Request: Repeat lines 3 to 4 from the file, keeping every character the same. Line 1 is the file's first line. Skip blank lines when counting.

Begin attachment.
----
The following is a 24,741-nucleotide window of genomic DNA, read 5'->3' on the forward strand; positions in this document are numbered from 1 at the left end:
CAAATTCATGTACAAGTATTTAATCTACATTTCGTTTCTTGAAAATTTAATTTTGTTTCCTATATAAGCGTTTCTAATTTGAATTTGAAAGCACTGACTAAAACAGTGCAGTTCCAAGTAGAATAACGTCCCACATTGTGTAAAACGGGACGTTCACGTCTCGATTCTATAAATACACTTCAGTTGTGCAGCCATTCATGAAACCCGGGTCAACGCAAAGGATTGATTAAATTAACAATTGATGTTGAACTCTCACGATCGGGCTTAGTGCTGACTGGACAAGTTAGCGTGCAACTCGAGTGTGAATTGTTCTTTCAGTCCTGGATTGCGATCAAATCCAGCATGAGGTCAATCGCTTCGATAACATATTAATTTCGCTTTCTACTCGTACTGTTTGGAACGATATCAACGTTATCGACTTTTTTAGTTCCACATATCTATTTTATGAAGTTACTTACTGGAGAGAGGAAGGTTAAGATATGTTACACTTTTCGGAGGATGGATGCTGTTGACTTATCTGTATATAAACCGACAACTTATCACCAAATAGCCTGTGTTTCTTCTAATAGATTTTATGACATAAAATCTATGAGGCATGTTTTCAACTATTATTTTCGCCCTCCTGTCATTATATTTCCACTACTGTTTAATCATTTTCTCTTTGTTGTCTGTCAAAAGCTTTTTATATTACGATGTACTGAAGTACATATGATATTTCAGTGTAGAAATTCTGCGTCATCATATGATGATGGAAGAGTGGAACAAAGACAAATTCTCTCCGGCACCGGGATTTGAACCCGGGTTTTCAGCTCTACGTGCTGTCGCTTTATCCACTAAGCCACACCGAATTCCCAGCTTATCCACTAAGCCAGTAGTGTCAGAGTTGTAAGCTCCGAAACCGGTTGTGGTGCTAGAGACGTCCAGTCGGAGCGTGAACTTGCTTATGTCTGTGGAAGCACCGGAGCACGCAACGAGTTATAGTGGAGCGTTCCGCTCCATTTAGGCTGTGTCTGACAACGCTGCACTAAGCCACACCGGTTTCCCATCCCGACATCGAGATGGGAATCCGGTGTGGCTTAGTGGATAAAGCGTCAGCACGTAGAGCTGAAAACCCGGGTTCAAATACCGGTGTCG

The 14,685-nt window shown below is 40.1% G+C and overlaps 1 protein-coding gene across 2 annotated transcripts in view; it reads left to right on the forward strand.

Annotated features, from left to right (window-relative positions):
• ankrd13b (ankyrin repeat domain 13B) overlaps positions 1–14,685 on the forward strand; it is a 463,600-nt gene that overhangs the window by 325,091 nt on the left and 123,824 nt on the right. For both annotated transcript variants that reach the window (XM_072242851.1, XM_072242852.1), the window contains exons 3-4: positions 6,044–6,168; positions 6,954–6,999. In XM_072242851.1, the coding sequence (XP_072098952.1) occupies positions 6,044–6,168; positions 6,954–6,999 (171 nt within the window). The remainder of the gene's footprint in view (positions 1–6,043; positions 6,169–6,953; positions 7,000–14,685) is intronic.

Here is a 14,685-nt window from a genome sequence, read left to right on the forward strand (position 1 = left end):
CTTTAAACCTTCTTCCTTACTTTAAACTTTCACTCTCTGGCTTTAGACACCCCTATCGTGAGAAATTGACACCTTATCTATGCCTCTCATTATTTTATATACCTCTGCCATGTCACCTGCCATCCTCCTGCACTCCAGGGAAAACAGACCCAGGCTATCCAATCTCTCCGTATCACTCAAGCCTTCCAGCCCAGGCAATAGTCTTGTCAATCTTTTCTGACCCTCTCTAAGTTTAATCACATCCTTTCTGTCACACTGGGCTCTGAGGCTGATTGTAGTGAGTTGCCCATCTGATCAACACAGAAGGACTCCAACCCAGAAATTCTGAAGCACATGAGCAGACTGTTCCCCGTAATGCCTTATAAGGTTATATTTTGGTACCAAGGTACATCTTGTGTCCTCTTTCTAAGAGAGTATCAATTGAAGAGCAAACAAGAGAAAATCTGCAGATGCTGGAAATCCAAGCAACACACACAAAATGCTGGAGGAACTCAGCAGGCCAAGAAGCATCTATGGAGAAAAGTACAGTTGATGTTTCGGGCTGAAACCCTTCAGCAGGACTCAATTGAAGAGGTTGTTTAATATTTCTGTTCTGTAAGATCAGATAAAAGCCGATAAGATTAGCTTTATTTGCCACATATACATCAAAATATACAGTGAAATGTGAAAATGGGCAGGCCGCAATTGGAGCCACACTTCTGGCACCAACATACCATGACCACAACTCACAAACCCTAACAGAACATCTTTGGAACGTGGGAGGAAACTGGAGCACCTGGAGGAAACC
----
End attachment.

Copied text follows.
The 14,685-nt window shown below is 40.1% G+C and overlaps 1 protein-coding gene across 2 annotated transcripts in view; it reads left to right on the forward strand.

Annotated features, from left to right (window-relative positions):